This half-covered wooden stop of 8' pitch was invented by Hope-Jones. It resembles the Rohrgedeckt, except that its chimneys are of inverted conical shape. Wedgwood lists this stop under the heading Cone Gedackt, in which he says: The bass is of ordinary Gedeckt pipes with solid stoppers, but from fiddle G upwards a tube of inverted conical shape is fitted into the stopper. In this case the tube is tuned to resound to a note one octave higher than that of the pipe. The octave, a partial absent from stopped pipes, is thus introduced, consequently the tone resembles to some extent that of an open Flute. Following in the wake of Professor Helmholtz, Mr. Lewis and Mr. Hope-Hones have obtained some very peculiar and not altogether displeasing effects from Gedeckts by the employment of chimneys of unusual lengths. In Irwin's entry for Cone Gedeckt he has this to say: In the stopper of each pipe, except those at the extreme ends of the compass, is a small cylindical (brass) rohr, or chimney, which admits just a vestige of the even-numbered harmonics not customarily heard from a stoppered pipe. In this particular variety of Rohrgedeckt these chimnies flare outward, a few with even the curvature seen in a trumpet's bell. Pyramidal, straight, and inverted-pyramidal pipes have all been used for this stop, and also chimnies of conical, cylindrical, and inverted-conical shape, making nine possible forms for this stop. Practically speaking, the audience could hardly hear the difference between the timbres of these forms.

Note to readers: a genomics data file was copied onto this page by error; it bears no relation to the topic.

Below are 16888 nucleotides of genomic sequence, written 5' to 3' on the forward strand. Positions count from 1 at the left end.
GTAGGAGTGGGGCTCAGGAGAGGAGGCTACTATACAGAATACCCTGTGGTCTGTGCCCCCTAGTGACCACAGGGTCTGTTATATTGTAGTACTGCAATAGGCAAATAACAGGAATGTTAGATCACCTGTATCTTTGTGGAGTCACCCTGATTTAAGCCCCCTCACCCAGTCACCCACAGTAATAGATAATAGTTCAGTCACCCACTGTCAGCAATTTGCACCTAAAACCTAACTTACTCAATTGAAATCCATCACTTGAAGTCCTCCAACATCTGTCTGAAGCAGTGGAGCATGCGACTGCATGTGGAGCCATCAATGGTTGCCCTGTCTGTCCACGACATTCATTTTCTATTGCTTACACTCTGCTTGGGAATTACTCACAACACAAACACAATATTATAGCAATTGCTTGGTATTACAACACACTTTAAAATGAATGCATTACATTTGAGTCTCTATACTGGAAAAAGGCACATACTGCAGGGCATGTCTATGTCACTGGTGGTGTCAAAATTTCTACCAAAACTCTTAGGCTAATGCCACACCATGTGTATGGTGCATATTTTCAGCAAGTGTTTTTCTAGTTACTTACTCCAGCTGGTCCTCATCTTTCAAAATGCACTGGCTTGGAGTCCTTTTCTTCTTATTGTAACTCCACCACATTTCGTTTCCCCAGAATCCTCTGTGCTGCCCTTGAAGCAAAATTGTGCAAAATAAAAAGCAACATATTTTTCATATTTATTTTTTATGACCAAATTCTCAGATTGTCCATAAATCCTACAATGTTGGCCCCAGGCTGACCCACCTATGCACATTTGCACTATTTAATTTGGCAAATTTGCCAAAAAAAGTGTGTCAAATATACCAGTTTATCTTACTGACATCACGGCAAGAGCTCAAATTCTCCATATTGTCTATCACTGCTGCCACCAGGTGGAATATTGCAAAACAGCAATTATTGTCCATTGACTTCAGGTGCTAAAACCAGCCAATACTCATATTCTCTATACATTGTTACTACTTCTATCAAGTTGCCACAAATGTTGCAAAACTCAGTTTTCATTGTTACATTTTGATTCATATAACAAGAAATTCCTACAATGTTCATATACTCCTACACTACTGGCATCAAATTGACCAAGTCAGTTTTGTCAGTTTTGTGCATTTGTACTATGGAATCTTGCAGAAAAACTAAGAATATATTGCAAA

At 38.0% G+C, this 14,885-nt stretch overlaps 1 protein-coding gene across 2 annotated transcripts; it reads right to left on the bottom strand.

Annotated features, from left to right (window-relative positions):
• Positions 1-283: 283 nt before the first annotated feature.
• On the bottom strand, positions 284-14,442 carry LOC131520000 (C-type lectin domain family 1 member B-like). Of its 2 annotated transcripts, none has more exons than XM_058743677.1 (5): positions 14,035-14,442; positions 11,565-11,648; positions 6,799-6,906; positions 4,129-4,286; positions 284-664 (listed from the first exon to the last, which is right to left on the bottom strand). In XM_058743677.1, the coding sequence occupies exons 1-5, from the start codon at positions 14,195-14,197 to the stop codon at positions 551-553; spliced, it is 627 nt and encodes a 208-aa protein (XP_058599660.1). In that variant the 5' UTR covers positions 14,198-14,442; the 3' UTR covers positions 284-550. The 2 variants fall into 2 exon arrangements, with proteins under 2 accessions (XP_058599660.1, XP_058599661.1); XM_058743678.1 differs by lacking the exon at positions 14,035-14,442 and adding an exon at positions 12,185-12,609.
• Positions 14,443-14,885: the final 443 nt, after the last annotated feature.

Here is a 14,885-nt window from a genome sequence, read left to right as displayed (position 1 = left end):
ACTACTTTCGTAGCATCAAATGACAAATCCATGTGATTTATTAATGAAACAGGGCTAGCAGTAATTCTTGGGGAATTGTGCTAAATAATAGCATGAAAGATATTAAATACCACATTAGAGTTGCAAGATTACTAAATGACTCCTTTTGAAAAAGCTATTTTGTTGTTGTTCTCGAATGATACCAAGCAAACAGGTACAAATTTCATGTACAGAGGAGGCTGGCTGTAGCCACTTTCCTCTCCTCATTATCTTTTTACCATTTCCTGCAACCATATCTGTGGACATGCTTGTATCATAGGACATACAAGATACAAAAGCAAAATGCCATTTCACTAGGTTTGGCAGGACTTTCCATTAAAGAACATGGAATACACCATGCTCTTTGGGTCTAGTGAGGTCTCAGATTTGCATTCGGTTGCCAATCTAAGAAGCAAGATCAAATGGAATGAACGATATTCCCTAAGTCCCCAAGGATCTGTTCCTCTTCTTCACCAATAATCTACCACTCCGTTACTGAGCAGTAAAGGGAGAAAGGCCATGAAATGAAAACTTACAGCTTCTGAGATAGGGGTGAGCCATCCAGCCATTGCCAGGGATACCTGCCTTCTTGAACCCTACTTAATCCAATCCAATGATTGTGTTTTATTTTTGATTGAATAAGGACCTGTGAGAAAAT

Cone Gedackt 8', Choir; Worcestor Cathedral, Worcester, England.